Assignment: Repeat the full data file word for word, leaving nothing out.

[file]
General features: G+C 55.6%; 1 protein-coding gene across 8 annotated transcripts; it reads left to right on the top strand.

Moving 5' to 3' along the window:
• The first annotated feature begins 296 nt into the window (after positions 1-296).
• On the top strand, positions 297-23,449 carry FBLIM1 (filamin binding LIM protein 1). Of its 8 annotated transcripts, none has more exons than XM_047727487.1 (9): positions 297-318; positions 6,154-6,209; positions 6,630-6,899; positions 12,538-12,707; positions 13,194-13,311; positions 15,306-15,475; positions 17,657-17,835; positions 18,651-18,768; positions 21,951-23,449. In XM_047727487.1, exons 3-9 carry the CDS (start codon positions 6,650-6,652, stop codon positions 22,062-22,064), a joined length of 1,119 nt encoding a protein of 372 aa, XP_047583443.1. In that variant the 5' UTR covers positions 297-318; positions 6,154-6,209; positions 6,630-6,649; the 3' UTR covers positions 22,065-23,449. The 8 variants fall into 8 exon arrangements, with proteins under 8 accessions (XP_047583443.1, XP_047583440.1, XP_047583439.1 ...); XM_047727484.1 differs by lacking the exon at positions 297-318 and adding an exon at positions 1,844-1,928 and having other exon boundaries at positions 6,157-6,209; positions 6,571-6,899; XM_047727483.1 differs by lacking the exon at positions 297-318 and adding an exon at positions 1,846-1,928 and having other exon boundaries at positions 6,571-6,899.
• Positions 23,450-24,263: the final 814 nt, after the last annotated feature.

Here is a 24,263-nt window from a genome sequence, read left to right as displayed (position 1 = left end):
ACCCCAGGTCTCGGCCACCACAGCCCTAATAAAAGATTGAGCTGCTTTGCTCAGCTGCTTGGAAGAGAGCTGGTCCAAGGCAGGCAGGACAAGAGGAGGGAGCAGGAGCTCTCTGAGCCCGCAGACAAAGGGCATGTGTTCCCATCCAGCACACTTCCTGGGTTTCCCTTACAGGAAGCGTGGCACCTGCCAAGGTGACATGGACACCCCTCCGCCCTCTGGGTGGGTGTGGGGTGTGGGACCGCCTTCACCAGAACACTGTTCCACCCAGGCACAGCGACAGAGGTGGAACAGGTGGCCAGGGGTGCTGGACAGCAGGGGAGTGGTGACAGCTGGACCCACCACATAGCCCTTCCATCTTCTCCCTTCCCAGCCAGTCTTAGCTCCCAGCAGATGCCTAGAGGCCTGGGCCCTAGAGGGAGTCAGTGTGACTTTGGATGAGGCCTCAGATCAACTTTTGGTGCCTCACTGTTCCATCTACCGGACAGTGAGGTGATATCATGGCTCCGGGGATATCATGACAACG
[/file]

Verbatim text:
General features: G+C 55.6%; 1 protein-coding gene across 8 annotated transcripts; it reads left to right on the top strand.

Moving 5' to 3' along the window:
• The first annotated feature begins 296 nt into the window (after positions 1-296).
• On the top strand, positions 297-23,449 carry FBLIM1 (filamin binding LIM protein 1). Of its 8 annotated transcripts, none has more exons than XM_047727487.1 (9): positions 297-318; positions 6,154-6,209; positions 6,630-6,899; positions 12,538-12,707; positions 13,194-13,311; positions 15,306-15,475; positions 17,657-17,835; positions 18,651-18,768; positions 21,951-23,449. In XM_047727487.1, exons 3-9 carry the CDS (start codon positions 6,650-6,652, stop codon positions 22,062-22,064), a joined length of 1,119 nt encoding a protein of 372 aa, XP_047583443.1. In that variant the 5' UTR covers positions 297-318; positions 6,154-6,209; positions 6,630-6,649; the 3' UTR covers positions 22,065-23,449. The 8 variants fall into 8 exon arrangements, with proteins under 8 accessions (XP_047583443.1, XP_047583440.1, XP_047583439.1 ...); XM_047727484.1 differs by lacking the exon at positions 297-318 and adding an exon at positions 1,844-1,928 and having other exon boundaries at positions 6,157-6,209; positions 6,571-6,899; XM_047727483.1 differs by lacking the exon at positions 297-318 and adding an exon at positions 1,846-1,928 and having other exon boundaries at positions 6,571-6,899.
• Positions 23,450-24,263: the final 814 nt, after the last annotated feature.

Here is a 24,263-nt window from a genome sequence, read left to right as displayed (position 1 = left end):
ACCCCAGGTCTCGGCCACCACAGCCCTAATAAAAGATTGAGCTGCTTTGCTCAGCTGCTTGGAAGAGAGCTGGTCCAAGGCAGGCAGGACAAGAGGAGGGAGCAGGAGCTCTCTGAGCCCGCAGACAAAGGGCATGTGTTCCCATCCAGCACACTTCCTGGGTTTCCCTTACAGGAAGCGTGGCACCTGCCAAGGTGACATGGACACCCCTCCGCCCTCTGGGTGGGTGTGGGGTGTGGGACCGCCTTCACCAGAACACTGTTCCACCCAGGCACAGCGACAGAGGTGGAACAGGTGGCCAGGGGTGCTGGACAGCAGGGGAGTGGTGACAGCTGGACCCACCACATAGCCCTTCCATCTTCTCCCTTCCCAGCCAGTCTTAGCTCCCAGCAGATGCCTAGAGGCCTGGGCCCTAGAGGGAGTCAGTGTGACTTTGGATGAGGCCTCAGATCAACTTTTGGTGCCTCACTGTTCCATCTACCGGACAGTGAGGTGATATCATGGCTCCGGGGATATCATGACAACG